There are loads of writing apps etc out there. Some, like Scrivener, which I use, let you have a free trial. You don’t have to rush into any of this. Again, as with the conferences, it pays you to know what’s available and work out if it would suit you.

Social Media


Every writer is expected to have a social media presence. To be honest, you do need to think about your potential readers early on if you’re after publication. You need to know which market would be the best fit for your work. How can potential readers find out about you and what you write?


As a bare minimum, have a website (but you can use the free plan ones to get you started – I did this before moving on to a paid for plan which gives me more options, which I now use), and decide on which social media platform to use. I started off just with a website and Facebook. I now have my website, Facebook, Twitter, LinkedIn, YouTube. I haven’t gone for Instagram or TikTok. Not sure these are for me but if I change my mind later, that’s fine.


Have a look at other writers’ websites and social media platforms to see what they do. You learn a lot from this. You can figure out whether X’s or Y’s approach to these things would work for you.

Competitions, Trying Again and Regular Writing Times


You get used to not hearing back from competitions etc but you can rework your stories and send them out again elsewhere once the deadline has gone by for the original competition you submitted the work to. I’ve gone on to have work published somewhere else after it was rejected so it can be done.


It pays to have a regular writing time as this helps keeps you writing and it shows everyone around you that you are taking your craft seriously. Also split this time between creating work and marketing. Talking of which…

Marketing


Every writer has to market but you don’t have to do everything at once. Starting small scale is how everyone starts and you then build up what you do. I see this as another creative way of sharing what I do with others but to do it in a way which is entertaining. For example with my Facebook posts, I share writing tips I’ve found handy as well as talk about when I have a story out somewhere.


I also sometimes talk there about the ups and downs of the writing life too. You do have to think along the lines of what is in this for my reader/what will make them want to read this? I like to think of it as sharing something of value and have found people then don’t mind at all when you then do promotional posts every so often. What they don’t want is buy my book all the time. Nobody does!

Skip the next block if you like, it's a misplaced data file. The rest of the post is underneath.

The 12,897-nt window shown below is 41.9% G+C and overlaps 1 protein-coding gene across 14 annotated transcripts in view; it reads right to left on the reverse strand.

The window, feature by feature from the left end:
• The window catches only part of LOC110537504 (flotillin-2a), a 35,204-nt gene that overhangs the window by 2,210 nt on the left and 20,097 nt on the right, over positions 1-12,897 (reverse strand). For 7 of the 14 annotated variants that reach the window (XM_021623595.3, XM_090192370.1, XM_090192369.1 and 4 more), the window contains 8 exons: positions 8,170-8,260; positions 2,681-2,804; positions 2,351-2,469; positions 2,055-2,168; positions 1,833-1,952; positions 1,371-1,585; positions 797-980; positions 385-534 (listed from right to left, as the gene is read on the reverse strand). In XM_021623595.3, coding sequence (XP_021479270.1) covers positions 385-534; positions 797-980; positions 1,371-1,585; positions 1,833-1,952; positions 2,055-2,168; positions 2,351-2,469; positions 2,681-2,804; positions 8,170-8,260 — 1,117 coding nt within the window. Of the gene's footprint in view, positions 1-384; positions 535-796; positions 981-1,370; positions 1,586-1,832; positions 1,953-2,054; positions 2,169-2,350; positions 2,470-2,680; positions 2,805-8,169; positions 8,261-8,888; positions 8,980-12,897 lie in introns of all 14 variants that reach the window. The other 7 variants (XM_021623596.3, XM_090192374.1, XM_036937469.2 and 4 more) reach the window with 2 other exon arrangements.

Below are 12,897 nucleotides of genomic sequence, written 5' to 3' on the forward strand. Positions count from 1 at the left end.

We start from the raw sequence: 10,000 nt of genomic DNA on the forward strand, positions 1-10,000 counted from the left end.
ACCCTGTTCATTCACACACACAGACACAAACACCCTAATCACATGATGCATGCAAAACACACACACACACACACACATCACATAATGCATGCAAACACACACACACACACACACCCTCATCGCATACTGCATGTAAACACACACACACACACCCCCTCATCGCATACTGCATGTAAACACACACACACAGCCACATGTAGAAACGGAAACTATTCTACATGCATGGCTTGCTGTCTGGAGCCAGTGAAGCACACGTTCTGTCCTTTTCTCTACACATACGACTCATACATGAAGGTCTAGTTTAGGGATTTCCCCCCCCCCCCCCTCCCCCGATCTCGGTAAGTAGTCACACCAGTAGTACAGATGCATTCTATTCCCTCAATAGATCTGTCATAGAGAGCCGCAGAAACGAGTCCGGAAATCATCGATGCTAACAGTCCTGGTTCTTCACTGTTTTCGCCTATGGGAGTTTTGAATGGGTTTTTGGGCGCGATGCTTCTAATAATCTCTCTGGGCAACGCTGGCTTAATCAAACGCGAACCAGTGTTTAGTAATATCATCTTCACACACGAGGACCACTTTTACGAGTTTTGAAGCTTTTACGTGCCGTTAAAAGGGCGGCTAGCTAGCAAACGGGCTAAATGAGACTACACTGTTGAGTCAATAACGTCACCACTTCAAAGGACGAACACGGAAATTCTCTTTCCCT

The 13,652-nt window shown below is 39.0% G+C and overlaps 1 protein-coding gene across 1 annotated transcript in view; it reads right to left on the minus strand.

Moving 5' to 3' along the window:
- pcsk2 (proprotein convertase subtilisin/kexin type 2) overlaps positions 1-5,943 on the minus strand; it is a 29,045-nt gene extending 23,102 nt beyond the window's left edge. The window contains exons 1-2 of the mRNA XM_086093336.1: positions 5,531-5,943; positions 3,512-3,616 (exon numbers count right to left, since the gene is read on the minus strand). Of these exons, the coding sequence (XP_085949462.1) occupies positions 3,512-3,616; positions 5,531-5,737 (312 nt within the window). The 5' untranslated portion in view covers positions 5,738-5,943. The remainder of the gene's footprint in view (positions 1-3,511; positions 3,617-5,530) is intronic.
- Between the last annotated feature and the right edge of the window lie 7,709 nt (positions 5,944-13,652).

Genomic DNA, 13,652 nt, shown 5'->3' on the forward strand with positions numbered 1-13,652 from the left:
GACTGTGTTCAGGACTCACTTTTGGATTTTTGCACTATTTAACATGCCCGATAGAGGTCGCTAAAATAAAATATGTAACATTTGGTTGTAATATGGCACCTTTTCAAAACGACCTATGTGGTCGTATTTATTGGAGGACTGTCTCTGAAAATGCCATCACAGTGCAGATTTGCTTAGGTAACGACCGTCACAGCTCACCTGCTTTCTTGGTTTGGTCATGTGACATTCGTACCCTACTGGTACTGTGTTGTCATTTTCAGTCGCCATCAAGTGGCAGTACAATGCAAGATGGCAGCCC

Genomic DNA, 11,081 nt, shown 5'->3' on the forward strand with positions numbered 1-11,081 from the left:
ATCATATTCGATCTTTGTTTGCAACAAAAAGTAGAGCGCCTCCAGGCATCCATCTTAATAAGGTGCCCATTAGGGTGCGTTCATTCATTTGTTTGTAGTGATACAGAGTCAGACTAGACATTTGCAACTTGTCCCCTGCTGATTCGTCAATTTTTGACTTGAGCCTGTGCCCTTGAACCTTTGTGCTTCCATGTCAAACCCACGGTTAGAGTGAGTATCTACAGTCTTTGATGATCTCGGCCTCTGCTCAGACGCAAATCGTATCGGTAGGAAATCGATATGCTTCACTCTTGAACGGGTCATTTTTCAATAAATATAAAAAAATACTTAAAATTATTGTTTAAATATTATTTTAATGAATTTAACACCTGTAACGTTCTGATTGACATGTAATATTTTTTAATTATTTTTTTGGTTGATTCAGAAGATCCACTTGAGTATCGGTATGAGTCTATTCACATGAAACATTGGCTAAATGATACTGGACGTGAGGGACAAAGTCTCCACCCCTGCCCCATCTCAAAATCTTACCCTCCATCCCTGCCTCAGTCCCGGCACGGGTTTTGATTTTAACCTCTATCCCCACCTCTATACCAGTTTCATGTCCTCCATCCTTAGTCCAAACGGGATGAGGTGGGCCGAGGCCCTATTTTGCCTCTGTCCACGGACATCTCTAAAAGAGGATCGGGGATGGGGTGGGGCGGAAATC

And, yes, I will be sharing this post widely on my social media links because it gives me something to talk about as well as flagging up something of mine people can read and hopefully find useful.

Always Have Something on the Go


I always have blog posts to work on and flash fiction pieces to write and I love that. It means I’m never stuck for something to write. I work out what time I have when during the week and then plan my writing sessions around that.


The longer sessions are where I tend to write the texts for blogs like this one. The shorter ones are where I’m doing some research or drafting a flash piece. In the background, I’m working on a longer project.


Doing things this way keeps the writing life interesting but on the odd occasions where the words don’t seem to come so easily, I find switching to another thing I’m working on frees up the mind. If, say, I’m struggling a bit with how I’ll end a story, I’ll go and draft some ideas for further CFT posts. Inevitably while doing that, an idea for how to end my story occurs so I note it down and come back to it. You are never stuck on more than one thing at a time!


With stories, it pays to be working on something, to have something else out there on submission (for markets or competitions), and to be resting another piece which you’ll come back and edit later. Don’t fall into the pitfall of writing one thing and then waiting for that to be accepted before you write anything else. You need to develop writing stamina and that comes from writing regularly. Also why wait? While one piece is “out there”, getting on with another one does make sense.

Conclusion


It pays to find out more about the industry you’re working in and that can be done via social media, the writing magazines and so on. It will be here you’ll pick up on useful advice, warnings about scammers etc., and other pitfalls awaiting the unwary writer.


It is true, I think, that the more you put into something in terms of effort, the more you get out of it. That’s not necessarily going to come about via publishing contracts (though it can do) but the more you write, the more you learn to improve the craft as you discover what works and what doesn’t for you. You’ll end up producing more work too and that will give you more chances of having acceptances.

Good luck!